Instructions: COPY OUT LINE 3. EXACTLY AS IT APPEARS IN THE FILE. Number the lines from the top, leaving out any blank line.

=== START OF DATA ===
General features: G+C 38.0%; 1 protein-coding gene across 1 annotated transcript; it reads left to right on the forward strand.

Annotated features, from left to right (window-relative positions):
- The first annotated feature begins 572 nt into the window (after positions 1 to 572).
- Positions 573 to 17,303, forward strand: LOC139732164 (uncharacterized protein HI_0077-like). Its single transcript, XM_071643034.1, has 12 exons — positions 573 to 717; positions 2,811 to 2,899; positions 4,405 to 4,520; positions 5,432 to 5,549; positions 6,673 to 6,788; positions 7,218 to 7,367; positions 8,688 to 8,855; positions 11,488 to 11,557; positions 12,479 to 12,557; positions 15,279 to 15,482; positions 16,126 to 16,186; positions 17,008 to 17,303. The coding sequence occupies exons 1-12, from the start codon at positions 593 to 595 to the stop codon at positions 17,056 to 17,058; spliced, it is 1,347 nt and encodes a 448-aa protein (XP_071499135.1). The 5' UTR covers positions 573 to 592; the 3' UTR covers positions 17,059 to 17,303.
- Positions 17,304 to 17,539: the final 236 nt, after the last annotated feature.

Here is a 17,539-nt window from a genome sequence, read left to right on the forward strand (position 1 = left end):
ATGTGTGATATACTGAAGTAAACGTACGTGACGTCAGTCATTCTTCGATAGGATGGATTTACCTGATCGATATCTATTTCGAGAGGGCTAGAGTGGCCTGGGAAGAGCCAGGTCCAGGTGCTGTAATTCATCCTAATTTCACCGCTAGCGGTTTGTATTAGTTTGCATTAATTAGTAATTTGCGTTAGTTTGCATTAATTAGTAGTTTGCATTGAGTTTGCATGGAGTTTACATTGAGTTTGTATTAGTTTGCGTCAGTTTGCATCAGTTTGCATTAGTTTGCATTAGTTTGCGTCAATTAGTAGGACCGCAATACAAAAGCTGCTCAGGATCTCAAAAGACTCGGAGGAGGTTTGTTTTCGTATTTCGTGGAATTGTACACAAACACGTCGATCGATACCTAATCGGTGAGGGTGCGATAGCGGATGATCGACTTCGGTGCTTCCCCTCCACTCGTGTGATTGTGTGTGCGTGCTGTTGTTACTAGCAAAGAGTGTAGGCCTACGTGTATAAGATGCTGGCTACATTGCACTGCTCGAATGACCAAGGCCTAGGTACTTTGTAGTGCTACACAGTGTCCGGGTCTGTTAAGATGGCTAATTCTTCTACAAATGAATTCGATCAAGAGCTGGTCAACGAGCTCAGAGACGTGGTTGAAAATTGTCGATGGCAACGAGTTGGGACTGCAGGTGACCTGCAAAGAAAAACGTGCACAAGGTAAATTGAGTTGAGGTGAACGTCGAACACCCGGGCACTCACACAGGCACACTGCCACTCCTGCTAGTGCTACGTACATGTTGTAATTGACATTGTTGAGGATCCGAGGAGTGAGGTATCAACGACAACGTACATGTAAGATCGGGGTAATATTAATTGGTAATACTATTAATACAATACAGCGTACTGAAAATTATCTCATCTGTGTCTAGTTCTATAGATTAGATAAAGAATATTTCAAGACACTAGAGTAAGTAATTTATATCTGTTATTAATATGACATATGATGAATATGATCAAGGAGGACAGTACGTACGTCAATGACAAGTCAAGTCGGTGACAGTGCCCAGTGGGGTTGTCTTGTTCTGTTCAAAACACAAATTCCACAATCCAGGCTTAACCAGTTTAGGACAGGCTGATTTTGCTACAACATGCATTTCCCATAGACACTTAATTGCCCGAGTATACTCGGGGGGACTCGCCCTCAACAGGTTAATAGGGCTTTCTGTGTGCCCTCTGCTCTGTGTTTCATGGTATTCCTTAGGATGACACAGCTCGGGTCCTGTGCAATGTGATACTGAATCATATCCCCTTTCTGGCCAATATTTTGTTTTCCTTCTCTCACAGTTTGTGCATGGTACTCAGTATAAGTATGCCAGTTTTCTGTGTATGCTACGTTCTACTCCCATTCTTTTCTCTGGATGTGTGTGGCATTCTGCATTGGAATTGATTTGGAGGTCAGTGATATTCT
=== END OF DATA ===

- The first annotated feature begins 572 nt into the window (after positions 1 to 572).